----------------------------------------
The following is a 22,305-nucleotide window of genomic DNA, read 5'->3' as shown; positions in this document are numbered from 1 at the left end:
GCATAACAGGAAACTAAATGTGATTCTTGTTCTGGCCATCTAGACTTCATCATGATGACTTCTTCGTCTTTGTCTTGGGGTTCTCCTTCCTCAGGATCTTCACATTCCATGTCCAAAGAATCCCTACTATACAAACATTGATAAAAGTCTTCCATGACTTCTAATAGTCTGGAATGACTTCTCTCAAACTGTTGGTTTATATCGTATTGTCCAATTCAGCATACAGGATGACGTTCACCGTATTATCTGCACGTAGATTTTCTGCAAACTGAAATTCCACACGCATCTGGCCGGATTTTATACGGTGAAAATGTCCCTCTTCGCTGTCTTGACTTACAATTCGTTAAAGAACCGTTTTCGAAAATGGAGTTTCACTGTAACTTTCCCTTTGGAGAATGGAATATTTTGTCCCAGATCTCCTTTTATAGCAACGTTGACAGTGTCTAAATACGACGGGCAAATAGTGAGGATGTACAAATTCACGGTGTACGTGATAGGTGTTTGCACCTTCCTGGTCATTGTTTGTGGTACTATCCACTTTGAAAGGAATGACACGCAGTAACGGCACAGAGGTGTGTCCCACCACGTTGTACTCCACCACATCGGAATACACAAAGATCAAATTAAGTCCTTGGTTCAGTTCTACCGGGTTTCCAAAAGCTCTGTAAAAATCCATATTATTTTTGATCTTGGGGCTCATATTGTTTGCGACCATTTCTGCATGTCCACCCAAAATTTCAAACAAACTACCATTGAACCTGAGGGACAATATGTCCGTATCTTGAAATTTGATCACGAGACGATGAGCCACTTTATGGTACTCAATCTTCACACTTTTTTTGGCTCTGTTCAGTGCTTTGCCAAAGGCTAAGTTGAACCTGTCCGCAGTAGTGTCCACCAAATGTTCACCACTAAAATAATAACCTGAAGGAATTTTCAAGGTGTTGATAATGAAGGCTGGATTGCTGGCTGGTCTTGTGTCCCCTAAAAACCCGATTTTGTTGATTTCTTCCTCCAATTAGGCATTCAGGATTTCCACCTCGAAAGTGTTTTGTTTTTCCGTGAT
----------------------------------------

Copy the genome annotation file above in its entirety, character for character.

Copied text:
The following is a 22,305-nucleotide window of genomic DNA, read 5'->3' as shown; positions in this document are numbered from 1 at the left end:
GCATAACAGGAAACTAAATGTGATTCTTGTTCTGGCCATCTAGACTTCATCATGATGACTTCTTCGTCTTTGTCTTGGGGTTCTCCTTCCTCAGGATCTTCACATTCCATGTCCAAAGAATCCCTACTATACAAACATTGATAAAAGTCTTCCATGACTTCTAATAGTCTGGAATGACTTCTCTCAAACTGTTGGTTTATATCGTATTGTCCAATTCAGCATACAGGATGACGTTCACCGTATTATCTGCACGTAGATTTTCTGCAAACTGAAATTCCACACGCATCTGGCCGGATTTTATACGGTGAAAATGTCCCTCTTCGCTGTCTTGACTTACAATTCGTTAAAGAACCGTTTTCGAAAATGGAGTTTCACTGTAACTTTCCCTTTGGAGAATGGAATATTTTGTCCCAGATCTCCTTTTATAGCAACGTTGACAGTGTCTAAATACGACGGGCAAATAGTGAGGATGTACAAATTCACGGTGTACGTGATAGGTGTTTGCACCTTCCTGGTCATTGTTTGTGGTACTATCCACTTTGAAAGGAATGACACGCAGTAACGGCACAGAGGTGTGTCCCACCACGTTGTACTCCACCACATCGGAATACACAAAGATCAAATTAAGTCCTTGGTTCAGTTCTACCGGGTTTCCAAAAGCTCTGTAAAAATCCATATTATTTTTGATCTTGGGGCTCATATTGTTTGCGACCATTTCTGCATGTCCACCCAAAATTTCAAACAAACTACCATTGAACCTGAGGGACAATATGTCCGTATCTTGAAATTTGATCACGAGACGATGAGCCACTTTATGGTACTCAATCTTCACACTTTTTTTGGCTCTGTTCAGTGCTTTGCCAAAGGCTAAGTTGAACCTGTCCGCAGTAGTGTCCACCAAATGTTCACCACTAAAATAATAACCTGAAGGAATTTTCAAGGTGTTGATAATGAAGGCTGGATTGCTGGCTGGTCTTGTGTCCCCTAAAAACCCGATTTTGTTGATTTCTTCCTCCAATTAGGCATTCAGGATTTCCACCTCGAAAGTGTTTTGTTTTTCCGTGAT